Clinical Complications In Oocyte Retrievals: A Brief Look Into A Recent Retrospective Study

Kallie Fell

A year ago this month, Fertility and Sterility published an article that assessed complications arising from oocyte retrievals. More specifically, researchers performed a retrospective analysis of ultrasound-guided transvaginal oocyte retrieval procedures and the ensuing complications that occurred between 1996 to 2016 at the Fertility Center Humanitas Research Hospital in Italy. A total of 23,827 consecutive oocyte retrieval procedures in 12,615 patients were analyzed for complications.

First, it is important to understand what oocyte retrieval is. If you know what this is, skip this paragraph and keep reading below. Egg donation, surrogacy, and IVF all require oocyte retrieval. ‘Oocyte’ is just a fancy word for egg. To create an embryo (or baby) you have to have an egg (from a female) and a sperm (from a male). Oocyte retrieval is a procedure where doctors remove an egg from a woman’s body. The gold standard way to remove an egg from a woman’s body is the ultrasound-guided transvaginal (US-TV) route. It is less invasive than other methods and was first performed only 36 years ago.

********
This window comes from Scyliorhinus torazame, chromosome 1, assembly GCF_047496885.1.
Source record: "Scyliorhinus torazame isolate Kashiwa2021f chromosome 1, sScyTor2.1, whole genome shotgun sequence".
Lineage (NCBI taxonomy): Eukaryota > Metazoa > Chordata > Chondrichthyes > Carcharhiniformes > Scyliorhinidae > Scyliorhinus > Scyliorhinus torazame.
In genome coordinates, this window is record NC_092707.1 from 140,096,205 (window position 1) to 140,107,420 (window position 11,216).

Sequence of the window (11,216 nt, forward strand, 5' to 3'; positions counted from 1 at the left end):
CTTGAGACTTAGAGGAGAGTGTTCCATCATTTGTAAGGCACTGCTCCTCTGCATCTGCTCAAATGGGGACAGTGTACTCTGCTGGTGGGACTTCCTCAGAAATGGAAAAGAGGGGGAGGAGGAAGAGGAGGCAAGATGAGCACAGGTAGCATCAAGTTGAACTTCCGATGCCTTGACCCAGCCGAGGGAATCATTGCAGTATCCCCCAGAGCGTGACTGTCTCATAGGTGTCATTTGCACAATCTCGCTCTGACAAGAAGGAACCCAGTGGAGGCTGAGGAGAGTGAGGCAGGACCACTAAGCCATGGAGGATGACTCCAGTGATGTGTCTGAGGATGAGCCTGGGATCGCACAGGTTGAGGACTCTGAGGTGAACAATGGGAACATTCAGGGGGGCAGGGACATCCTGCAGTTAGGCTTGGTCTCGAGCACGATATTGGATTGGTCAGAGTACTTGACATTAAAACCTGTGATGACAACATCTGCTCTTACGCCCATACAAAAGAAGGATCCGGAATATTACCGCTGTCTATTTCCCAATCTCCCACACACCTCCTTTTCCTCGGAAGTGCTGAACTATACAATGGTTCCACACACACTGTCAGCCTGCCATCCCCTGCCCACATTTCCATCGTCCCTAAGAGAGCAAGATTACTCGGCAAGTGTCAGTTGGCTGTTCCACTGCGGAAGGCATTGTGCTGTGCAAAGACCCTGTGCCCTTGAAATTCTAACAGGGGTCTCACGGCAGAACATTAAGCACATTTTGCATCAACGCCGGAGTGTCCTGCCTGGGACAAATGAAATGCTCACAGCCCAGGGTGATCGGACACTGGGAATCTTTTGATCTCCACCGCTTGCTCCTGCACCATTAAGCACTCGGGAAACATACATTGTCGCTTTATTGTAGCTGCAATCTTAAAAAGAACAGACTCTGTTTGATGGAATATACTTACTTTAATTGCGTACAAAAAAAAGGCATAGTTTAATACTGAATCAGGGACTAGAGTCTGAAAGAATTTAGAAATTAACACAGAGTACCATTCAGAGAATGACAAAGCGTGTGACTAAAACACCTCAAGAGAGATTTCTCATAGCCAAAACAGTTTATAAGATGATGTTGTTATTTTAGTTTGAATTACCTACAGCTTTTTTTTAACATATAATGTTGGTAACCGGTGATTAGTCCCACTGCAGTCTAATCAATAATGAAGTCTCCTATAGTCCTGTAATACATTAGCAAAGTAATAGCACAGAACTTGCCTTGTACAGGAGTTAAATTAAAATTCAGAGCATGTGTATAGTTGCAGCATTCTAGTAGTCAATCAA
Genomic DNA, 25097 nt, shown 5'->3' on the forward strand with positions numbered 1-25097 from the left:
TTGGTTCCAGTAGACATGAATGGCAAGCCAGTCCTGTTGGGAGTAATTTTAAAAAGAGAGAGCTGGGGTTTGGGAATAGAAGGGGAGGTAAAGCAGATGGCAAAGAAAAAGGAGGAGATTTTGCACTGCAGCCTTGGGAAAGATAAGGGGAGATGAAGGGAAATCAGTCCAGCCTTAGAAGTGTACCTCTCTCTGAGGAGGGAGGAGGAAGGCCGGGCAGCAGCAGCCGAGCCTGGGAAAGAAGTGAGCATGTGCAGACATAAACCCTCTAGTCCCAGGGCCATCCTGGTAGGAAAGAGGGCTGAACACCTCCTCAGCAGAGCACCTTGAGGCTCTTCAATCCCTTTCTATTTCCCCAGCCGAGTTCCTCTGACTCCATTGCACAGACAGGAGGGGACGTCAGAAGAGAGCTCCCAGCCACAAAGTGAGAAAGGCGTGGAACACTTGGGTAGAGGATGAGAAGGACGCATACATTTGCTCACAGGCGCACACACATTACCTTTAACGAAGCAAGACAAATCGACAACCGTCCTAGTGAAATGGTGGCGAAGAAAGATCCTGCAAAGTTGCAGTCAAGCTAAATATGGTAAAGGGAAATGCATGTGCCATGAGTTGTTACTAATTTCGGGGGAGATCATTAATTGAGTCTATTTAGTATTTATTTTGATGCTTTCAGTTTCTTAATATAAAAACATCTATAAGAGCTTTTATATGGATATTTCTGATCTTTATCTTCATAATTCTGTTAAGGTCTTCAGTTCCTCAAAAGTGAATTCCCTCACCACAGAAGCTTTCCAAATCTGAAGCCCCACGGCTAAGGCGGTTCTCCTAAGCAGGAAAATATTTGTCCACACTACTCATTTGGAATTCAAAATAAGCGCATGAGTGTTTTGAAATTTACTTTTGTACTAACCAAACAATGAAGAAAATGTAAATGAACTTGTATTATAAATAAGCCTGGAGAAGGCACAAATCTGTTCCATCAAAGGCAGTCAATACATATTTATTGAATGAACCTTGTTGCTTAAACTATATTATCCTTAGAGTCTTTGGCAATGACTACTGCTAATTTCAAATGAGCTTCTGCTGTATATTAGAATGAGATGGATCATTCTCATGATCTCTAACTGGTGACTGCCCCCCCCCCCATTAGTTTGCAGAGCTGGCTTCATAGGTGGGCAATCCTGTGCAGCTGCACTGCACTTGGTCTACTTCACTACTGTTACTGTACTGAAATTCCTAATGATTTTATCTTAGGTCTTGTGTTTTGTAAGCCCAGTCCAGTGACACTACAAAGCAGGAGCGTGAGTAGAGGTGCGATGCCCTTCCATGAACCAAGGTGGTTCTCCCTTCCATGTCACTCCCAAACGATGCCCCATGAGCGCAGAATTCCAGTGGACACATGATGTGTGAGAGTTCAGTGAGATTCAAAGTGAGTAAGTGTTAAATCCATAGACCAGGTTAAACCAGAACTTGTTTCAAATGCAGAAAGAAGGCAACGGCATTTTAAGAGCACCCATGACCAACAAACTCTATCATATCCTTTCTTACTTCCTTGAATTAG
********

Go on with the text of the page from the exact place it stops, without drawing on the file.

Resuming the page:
Secondly, I would like to point out that studies like this are important because they help potential egg donors or women undergoing IVF understand the risks associated with procedures like egg donation. Studies like this form the basis of informed consent. The authors of this study agree. They write, “the risks associated with US-TV should not be underestimated because some complications, although rare, may be life-threatening.” Authors go on to state:

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